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PTI | New Delhi | Published:July 3, 2016
According to Rajeev Chandrashekhar, “ITPA has stricter penalties than the current draft bill. (Source: File Photo)(Image: From Rajeev Chandrasekhar’s website.)
As Women and Child Development Ministry’s consultative process on its draft Trafficking of Persons Bill concluded on June 30, several NGOs have dubbed the proposed legislation as “vague and full of loopholes” and sought “better, wider, deeper consultation” on it.
The National Coalition to Protect Our Children (NCPOC), an umbrella organisation comprising several NGOs working in the field, has while offering its comments on the draft bill emphasised on the need for more discussion. They have slammed the draft bill for being “vague and full of loopholes”.
The letter written by Rajya Sabha MP Rajeev Chandrashekhar, who is also a member of NCPOC, says, “The bill suffers from several legislative and procedural flaws.” Several other NGOs who have separately written to the Ministry, too, echo the same sentiment.
Nearly all NGOs have questioned how a draft meant to become a legislation on trafficking does not even define the term “trafficking”.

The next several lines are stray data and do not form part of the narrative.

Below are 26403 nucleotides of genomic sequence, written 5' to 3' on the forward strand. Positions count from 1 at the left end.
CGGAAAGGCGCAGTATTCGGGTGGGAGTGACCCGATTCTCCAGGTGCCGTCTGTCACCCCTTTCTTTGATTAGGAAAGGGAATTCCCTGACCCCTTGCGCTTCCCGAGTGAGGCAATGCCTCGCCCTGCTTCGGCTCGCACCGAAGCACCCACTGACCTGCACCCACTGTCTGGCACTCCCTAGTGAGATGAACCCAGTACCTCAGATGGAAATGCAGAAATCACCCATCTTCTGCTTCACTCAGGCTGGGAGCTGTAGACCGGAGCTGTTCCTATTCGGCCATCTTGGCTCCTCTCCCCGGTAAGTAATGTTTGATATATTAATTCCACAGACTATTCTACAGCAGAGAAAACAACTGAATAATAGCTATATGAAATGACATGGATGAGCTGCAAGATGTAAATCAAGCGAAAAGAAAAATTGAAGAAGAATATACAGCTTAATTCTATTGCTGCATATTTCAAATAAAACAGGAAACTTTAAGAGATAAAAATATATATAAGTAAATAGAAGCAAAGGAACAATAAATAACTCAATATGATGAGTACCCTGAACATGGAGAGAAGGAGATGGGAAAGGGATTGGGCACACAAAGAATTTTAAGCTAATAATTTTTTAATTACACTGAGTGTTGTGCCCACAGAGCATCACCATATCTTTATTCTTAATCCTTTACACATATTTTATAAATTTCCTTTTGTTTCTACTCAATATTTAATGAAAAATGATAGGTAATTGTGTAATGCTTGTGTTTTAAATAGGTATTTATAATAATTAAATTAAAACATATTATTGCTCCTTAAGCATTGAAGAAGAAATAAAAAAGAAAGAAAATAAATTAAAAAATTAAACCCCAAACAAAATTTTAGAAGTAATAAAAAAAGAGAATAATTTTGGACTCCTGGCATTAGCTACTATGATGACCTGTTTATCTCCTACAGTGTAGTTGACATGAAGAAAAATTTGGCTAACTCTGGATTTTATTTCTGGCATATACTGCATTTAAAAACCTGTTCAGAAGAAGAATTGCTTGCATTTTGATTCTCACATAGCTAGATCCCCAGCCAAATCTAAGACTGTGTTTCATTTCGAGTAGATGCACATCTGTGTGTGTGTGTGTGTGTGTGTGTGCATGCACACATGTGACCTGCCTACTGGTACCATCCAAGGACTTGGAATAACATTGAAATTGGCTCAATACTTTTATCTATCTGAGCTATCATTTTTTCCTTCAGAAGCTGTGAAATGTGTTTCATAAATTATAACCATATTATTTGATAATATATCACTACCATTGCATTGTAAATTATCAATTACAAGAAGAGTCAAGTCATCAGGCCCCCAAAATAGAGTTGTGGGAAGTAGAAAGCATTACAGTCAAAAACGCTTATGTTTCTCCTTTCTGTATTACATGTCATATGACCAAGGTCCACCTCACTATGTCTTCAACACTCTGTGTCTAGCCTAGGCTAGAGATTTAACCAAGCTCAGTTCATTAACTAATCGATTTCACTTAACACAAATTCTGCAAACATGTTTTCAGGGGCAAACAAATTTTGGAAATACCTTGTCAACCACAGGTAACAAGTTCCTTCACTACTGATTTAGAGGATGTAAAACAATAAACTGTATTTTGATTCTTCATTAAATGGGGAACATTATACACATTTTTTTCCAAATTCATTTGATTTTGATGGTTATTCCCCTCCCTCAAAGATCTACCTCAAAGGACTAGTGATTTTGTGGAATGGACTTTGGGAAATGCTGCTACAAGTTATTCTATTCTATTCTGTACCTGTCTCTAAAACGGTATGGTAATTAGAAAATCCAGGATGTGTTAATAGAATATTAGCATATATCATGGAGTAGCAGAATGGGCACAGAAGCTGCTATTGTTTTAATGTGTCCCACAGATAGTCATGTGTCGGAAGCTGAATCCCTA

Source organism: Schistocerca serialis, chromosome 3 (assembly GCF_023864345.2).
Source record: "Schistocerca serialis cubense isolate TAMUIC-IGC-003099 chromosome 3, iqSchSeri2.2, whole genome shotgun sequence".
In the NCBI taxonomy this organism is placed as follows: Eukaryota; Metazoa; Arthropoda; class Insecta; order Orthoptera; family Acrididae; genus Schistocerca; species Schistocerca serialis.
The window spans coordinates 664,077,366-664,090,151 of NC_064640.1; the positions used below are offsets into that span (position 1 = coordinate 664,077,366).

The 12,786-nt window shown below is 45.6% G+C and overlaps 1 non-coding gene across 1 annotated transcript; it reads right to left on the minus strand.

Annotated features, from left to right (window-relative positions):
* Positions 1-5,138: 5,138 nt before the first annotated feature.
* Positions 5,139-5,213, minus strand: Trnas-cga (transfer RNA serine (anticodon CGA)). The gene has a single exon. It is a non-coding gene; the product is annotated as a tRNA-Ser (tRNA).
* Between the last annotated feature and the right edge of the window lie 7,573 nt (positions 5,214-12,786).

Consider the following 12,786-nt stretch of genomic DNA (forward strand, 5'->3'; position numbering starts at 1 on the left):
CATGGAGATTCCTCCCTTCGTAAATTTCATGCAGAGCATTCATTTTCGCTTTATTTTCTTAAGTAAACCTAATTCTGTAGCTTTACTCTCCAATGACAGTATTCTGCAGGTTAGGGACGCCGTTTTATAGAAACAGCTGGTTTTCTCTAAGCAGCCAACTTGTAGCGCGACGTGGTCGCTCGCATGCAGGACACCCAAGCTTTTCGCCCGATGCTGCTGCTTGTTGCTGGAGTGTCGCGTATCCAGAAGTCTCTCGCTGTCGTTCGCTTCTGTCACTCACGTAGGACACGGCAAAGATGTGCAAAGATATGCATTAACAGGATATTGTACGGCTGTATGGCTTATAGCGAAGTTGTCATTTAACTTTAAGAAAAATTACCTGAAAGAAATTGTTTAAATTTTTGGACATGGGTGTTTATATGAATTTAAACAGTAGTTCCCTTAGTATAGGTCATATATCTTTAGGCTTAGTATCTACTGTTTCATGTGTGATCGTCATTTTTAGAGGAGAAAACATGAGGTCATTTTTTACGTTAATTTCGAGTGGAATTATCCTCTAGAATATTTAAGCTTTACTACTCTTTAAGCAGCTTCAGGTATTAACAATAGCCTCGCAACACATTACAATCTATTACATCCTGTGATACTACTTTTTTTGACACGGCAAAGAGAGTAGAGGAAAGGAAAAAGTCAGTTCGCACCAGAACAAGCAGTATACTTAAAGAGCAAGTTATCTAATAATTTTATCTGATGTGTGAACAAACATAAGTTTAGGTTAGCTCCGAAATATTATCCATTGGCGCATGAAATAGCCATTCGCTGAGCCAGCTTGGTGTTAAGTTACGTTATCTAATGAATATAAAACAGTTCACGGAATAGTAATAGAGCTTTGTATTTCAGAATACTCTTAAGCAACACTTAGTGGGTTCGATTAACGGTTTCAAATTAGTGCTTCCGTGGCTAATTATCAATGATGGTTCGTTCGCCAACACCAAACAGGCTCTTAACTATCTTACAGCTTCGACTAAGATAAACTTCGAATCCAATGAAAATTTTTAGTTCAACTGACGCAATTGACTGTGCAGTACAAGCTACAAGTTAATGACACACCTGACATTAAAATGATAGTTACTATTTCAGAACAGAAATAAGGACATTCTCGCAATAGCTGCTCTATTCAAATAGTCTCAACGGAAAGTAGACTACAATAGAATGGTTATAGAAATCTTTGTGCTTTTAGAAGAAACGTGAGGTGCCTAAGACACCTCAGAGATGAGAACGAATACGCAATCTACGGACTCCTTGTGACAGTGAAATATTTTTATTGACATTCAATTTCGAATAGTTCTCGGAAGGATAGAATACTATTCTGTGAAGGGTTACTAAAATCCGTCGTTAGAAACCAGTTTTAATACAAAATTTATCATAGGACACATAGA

Founder Secretary of Prayas, an NGO for Child Rights, Amod Kanth says, “Commercial sex, forced labour, organ trade, illegal adoption, forced child labour- all of these should have been brought directly under the definition of trafficking but a basic definition is missing.”
According to several activists who have written to the Ministry, the draft creates confusion about the existing law on trafficking–Immoral Traffic (Prevention) Act (ITPA).
“One does not know whether the Bill is in addition to ITPA or a replacement of ITPA. If (it is )a replacement of ITPA, the provisions of ITPA must find a place in the Bill,” reads the submission to the Ministry made by HAQ: Centre for Child Rights.
According to Rajeev Chandrashekhar, “ITPA has stricter penalties than the current draft bill. So, does it mean we are now going to let off offenders lightly? What message does this bill then send to traffickers?”
Many contend how another law, Juvenile Justice Act, 2015, has stronger provisions for rehabilitation of trafficked children than the new draft bill and therefore there is a need for cross-references to be made to the JJ Act. However, the chapters on rehabilitation in the draft do not mention JJ Act at all.
“The mechanisms within JJ Act are very good. It has a powerful infrastructure, which comprises four different kinds of homes, which can be used for victims of human trafficking. It has Child Welfare Committee, Juvenile Justice Board, Child Protection Unit and Special Junvenile Police Unit.
“Any child who is rescued requires these mechanisms and they should all be extended to the trafficking bill,” says Kanth.